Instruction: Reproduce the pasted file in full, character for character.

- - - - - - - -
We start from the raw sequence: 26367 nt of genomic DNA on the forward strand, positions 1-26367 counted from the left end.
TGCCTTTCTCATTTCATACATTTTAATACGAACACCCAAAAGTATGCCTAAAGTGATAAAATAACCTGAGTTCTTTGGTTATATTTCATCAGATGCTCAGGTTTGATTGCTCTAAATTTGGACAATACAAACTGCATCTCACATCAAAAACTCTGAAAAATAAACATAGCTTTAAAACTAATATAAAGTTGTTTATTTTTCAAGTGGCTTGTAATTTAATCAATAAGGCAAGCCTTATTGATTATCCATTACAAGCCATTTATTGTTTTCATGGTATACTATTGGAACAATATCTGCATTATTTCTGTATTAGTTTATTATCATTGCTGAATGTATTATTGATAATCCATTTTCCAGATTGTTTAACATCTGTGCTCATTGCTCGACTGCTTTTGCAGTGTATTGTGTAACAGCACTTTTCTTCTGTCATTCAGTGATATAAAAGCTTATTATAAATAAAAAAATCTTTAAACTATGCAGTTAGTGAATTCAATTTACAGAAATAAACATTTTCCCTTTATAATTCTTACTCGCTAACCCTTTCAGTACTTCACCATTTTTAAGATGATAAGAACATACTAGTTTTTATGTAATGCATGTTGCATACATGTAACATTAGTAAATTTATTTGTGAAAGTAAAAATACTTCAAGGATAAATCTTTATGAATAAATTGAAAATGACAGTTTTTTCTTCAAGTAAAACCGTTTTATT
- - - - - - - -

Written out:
We start from the raw sequence: 26367 nt of genomic DNA on the forward strand, positions 1-26367 counted from the left end.
TGCCTTTCTCATTTCATACATTTTAATACGAACACCCAAAAGTATGCCTAAAGTGATAAAATAACCTGAGTTCTTTGGTTATATTTCATCAGATGCTCAGGTTTGATTGCTCTAAATTTGGACAATACAAACTGCATCTCACATCAAAAACTCTGAAAAATAAACATAGCTTTAAAACTAATATAAAGTTGTTTATTTTTCAAGTGGCTTGTAATTTAATCAATAAGGCAAGCCTTATTGATTATCCATTACAAGCCATTTATTGTTTTCATGGTATACTATTGGAACAATATCTGCATTATTTCTGTATTAGTTTATTATCATTGCTGAATGTATTATTGATAATCCATTTTCCAGATTGTTTAACATCTGTGCTCATTGCTCGACTGCTTTTGCAGTGTATTGTGTAACAGCACTTTTCTTCTGTCATTCAGTGATATAAAAGCTTATTATAAATAAAAAAATCTTTAAACTATGCAGTTAGTGAATTCAATTTACAGAAATAAACATTTTCCCTTTATAATTCTTACTCGCTAACCCTTTCAGTACTTCACCATTTTTAAGATGATAAGAACATACTAGTTTTTATGTAATGCATGTTGCATACATGTAACATTAGTAAATTTATTTGTGAAAGTAAAAATACTTCAAGGATAAATCTTTATGAATAAATTGAAAATGACAGTTTTTTCTTCAAGTAAAACCGTTTTATT